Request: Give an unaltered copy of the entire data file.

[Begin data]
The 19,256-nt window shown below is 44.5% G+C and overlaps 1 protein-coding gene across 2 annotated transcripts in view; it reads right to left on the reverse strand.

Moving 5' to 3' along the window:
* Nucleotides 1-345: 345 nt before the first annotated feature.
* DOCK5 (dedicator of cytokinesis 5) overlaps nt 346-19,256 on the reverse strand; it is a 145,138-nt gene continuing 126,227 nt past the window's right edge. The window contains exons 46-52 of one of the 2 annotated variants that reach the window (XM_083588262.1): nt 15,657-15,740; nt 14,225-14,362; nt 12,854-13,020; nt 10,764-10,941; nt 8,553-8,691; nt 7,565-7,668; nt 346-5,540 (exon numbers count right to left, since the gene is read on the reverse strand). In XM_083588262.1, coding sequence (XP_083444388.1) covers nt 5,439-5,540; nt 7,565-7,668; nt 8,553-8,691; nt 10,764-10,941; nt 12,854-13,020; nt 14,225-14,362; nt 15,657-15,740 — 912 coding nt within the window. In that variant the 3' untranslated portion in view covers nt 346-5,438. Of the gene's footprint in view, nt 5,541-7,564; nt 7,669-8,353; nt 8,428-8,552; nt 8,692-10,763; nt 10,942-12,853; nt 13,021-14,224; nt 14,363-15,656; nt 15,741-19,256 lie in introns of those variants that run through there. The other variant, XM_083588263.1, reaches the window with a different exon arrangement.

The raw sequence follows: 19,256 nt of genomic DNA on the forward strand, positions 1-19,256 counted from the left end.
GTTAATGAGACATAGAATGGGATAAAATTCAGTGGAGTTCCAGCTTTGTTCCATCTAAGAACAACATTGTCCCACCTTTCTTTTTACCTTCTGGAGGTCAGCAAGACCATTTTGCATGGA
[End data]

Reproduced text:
The 19,256-nt window shown below is 44.5% G+C and overlaps 1 protein-coding gene across 2 annotated transcripts in view; it reads right to left on the reverse strand.

Moving 5' to 3' along the window:
* Nucleotides 1-345: 345 nt before the first annotated feature.
* DOCK5 (dedicator of cytokinesis 5) overlaps nt 346-19,256 on the reverse strand; it is a 145,138-nt gene continuing 126,227 nt past the window's right edge. The window contains exons 46-52 of one of the 2 annotated variants that reach the window (XM_083588262.1): nt 15,657-15,740; nt 14,225-14,362; nt 12,854-13,020; nt 10,764-10,941; nt 8,553-8,691; nt 7,565-7,668; nt 346-5,540 (exon numbers count right to left, since the gene is read on the reverse strand). In XM_083588262.1, coding sequence (XP_083444388.1) covers nt 5,439-5,540; nt 7,565-7,668; nt 8,553-8,691; nt 10,764-10,941; nt 12,854-13,020; nt 14,225-14,362; nt 15,657-15,740 — 912 coding nt within the window. In that variant the 3' untranslated portion in view covers nt 346-5,438. Of the gene's footprint in view, nt 5,541-7,564; nt 7,669-8,353; nt 8,428-8,552; nt 8,692-10,763; nt 10,942-12,853; nt 13,021-14,224; nt 14,363-15,656; nt 15,741-19,256 lie in introns of those variants that run through there. The other variant, XM_083588263.1, reaches the window with a different exon arrangement.

The raw sequence follows: 19,256 nt of genomic DNA on the forward strand, positions 1-19,256 counted from the left end.
GTTAATGAGACATAGAATGGGATAAAATTCAGTGGAGTTCCAGCTTTGTTCCATCTAAGAACAACATTGTCCCACCTTTCTTTTTACCTTCTGGAGGTCAGCAAGACCATTTTGCATGGA